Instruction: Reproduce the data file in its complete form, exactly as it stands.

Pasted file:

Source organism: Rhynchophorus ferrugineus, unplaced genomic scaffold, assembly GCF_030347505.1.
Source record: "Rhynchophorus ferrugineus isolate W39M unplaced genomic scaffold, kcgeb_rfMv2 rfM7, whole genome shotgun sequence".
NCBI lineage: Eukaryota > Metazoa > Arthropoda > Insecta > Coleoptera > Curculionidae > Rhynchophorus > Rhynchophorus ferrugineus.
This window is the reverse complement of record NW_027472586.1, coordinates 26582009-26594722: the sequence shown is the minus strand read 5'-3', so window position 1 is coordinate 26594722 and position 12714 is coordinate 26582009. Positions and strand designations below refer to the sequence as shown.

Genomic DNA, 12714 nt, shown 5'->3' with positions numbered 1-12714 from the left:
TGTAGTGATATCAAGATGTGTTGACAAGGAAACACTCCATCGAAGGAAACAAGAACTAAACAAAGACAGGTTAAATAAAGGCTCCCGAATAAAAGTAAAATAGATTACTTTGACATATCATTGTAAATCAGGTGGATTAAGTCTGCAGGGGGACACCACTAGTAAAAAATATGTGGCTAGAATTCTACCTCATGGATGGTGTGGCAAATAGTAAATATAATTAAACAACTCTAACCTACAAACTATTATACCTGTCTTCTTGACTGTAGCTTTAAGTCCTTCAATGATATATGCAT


Source organism: Rhynchophorus ferrugineus, unplaced genomic scaffold, assembly GCF_030347505.1.
Source record: "Rhynchophorus ferrugineus isolate W39M unplaced genomic scaffold, kcgeb_rfMv2 rfM7, whole genome shotgun sequence".
NCBI lineage: Eukaryota > Metazoa > Arthropoda > Insecta > Coleoptera > Curculionidae > Rhynchophorus > Rhynchophorus ferrugineus.
This window is the reverse complement of record NW_027472586.1, coordinates 26582009-26594722: the sequence shown is the minus strand read 5'-3', so window position 1 is coordinate 26594722 and position 12714 is coordinate 26582009. Positions and strand designations below refer to the sequence as shown.

Genomic DNA, 12714 nt, shown 5'->3' with positions numbered 1-12714 from the left:
TGTAGTGATATCAAGATGTGTTGACAAGGAAACACTCCATCGAAGGAAACAAGAACTAAACAAAGACAGGTTAAATAAAGGCTCCCGAATAAAAGTAAAATAGATTACTTTGACATATCATTGTAAATCAGGTGGATTAAGTCTGCAGGGGGACACCACTAGTAAAAAATATGTGGCTAGAATTCTACCTCATGGATGGTGTGGCAAATAGTAAATATAATTAAACAACTCTAACCTACAAACTATTATACCTGTCTTCTTGACTGTAGCTTTAAGTCCTTCAATGATATATGCAT